Managing Performance of Smart Workers
Thinking of implementing a Smart Working strategy?
There’s a question that’s often raised about how performance can be effectively managed if workers are not present in the office.
Our advice is to manage by objectives and outcomes as opposed to over observation so that trust is built between you and the Smart Worker. Then you have to maintain it.
Set goals and action plans with employees and evaluate performance based on outputs or results. When employees are fully involved in goal setting and action planning, they are also more likely to fulfil their responsibilities.
Here are some tips and approaches:
- Establish clear objectives & team goals – Smart Workers should have objectives from day 1. They should understand how they fit into the purpose and vision of the team and what bits they need to do to deliver team objectives.
- Required standards of work and the organisations expectations of them should be clear from the outset so that the boundaries of trust are clear.
- Reflect on the worker’s performance objectives in regular meetings, specifically whether they are meeting their objectives.
- Observe the quality of work, for example, whether the worker is frequently asked to re-do much of their work, just as you would an office worker.
- Consider whether the worker completes tasks promptly and meets deadlines. Also track whether the worker’s time spent doing tasks is comparable to their office-based counterparts.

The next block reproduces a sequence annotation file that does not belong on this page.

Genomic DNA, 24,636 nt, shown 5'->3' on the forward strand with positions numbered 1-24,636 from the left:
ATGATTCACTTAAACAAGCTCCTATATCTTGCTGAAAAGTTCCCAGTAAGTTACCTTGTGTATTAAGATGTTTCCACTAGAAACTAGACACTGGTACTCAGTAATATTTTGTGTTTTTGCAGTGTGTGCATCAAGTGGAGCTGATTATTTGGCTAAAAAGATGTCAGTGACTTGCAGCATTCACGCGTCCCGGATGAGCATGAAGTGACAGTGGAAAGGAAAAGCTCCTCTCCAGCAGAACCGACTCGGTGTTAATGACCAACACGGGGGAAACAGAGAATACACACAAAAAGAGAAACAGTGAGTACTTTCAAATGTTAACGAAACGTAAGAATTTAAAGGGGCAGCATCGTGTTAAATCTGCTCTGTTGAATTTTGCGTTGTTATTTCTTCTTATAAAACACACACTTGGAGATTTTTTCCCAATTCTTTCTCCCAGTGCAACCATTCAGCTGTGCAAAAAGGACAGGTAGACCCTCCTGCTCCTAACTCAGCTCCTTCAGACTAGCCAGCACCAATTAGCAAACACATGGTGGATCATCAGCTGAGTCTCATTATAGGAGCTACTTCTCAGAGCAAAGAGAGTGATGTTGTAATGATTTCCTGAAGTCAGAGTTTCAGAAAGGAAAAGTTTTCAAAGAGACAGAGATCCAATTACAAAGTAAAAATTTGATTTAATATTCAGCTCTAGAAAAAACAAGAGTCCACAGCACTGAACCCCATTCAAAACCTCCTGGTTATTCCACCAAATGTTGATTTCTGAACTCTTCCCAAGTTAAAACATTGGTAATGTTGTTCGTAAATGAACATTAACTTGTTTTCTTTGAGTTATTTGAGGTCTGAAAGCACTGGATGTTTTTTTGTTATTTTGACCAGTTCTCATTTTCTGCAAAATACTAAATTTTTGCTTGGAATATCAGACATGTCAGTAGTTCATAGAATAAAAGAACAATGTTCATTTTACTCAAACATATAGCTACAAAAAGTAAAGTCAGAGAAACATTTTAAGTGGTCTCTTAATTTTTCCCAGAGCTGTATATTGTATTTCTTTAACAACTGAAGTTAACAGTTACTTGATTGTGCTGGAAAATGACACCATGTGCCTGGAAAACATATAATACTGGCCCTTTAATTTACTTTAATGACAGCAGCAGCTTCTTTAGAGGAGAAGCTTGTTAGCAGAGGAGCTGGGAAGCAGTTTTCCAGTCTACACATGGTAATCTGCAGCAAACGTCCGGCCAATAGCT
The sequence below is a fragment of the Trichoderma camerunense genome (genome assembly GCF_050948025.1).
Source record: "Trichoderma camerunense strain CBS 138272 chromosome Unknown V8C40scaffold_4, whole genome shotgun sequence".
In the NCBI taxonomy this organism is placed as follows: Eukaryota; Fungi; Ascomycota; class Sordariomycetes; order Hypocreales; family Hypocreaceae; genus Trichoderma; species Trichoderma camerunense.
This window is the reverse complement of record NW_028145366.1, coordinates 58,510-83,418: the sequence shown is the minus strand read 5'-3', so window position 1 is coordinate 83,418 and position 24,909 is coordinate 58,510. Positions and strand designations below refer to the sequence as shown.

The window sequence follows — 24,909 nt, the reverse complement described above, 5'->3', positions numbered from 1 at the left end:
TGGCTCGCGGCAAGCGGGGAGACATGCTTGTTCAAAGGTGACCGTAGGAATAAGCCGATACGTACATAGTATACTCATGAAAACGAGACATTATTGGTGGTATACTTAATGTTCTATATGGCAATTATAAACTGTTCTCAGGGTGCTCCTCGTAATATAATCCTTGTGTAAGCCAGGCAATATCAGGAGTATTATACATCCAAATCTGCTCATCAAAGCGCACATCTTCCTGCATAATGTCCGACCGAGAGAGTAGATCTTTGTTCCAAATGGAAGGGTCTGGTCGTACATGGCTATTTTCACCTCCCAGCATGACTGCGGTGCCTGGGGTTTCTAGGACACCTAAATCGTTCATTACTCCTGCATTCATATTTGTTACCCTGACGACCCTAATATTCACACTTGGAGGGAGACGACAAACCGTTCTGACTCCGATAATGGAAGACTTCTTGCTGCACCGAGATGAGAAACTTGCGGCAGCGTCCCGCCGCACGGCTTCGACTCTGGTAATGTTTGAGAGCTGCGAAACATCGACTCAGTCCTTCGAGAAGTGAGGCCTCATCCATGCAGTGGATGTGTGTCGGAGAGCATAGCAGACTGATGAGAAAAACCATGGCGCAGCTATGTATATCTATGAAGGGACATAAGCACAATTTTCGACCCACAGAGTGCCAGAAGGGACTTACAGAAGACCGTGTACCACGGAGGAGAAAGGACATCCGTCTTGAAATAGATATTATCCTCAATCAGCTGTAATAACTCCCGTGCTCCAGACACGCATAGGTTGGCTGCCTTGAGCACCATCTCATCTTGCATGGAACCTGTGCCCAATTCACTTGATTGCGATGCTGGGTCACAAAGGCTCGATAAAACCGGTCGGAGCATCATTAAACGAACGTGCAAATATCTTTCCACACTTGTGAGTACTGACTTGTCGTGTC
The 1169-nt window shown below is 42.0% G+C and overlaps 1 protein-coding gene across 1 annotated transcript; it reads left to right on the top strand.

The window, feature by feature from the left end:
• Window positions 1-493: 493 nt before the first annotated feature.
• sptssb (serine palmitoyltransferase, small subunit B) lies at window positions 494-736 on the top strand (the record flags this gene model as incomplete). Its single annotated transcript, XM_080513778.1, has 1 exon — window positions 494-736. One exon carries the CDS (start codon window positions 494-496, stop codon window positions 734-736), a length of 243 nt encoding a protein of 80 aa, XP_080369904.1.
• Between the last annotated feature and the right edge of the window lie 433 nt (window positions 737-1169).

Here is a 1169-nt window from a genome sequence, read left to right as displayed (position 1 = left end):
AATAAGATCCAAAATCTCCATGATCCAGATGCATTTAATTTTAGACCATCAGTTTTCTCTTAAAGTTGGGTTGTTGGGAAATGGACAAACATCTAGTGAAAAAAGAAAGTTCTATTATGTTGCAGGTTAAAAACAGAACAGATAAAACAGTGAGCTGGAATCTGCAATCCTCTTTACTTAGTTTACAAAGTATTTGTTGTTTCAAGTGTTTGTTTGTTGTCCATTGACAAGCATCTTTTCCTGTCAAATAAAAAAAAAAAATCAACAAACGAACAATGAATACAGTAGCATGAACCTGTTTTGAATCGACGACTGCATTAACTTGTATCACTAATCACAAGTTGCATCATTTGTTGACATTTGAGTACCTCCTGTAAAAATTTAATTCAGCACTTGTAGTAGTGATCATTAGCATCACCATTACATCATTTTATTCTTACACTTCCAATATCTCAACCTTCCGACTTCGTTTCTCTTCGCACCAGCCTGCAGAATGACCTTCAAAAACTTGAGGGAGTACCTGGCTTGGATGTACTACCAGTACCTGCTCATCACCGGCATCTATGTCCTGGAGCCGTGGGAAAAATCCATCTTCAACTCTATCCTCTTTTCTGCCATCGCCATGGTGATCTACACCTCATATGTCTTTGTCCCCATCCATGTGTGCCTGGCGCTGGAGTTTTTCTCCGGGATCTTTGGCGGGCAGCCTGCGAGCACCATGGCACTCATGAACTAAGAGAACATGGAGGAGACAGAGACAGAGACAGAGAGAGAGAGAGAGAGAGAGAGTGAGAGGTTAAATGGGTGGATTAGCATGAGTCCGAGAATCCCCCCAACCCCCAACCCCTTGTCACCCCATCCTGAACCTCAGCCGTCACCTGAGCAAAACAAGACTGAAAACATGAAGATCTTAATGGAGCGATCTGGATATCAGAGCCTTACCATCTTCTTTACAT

- Use NPS or client surveys to enquire about the level of service the worker has given your clients.
- Let workers know at the outset that you will conduct random checks such as reviewing the worker’s telephone calls, email exchanges or internet usage. However, ensure that this is normal practice across the whole workforce, remote and office-based. You will maintain trust and fairness that way.
- Monitor the worker’s creativity and the value they add to the workforce.
- Understand individual roles – ensure the worker has a clear job description and organogram showing how the roles fit together.
Offices can be extremely distracting places, and that’s one of the reasons that we’ve seen increases in productivity of a minimum of 13% after the introduction of Smart Working. Remote workers and to a lesser extent hub and those in co-working spaces, don’t experience what is known as the “tea and cake break”
The overriding reason for increased productivity is attributed to the fact that the people Remote and Hub Workers worked more hours purely because they didn’t have to do the commute. The beauty of employing Smart Workers is that they tend to start earlier, take shorter breaks, they do not run errands at lunch and sickness days tend to plummet. This is backed up by research such as CTrip who saw productivity increase by at least 13.5% 9% of which was because the remote team was working while the control team commuted.
For a copy of the new Smart Workforce Model or support introducing your flexible working strategy using our 10 step implementation plan, contact me on 07976 509551 or firstname.lastname@example.org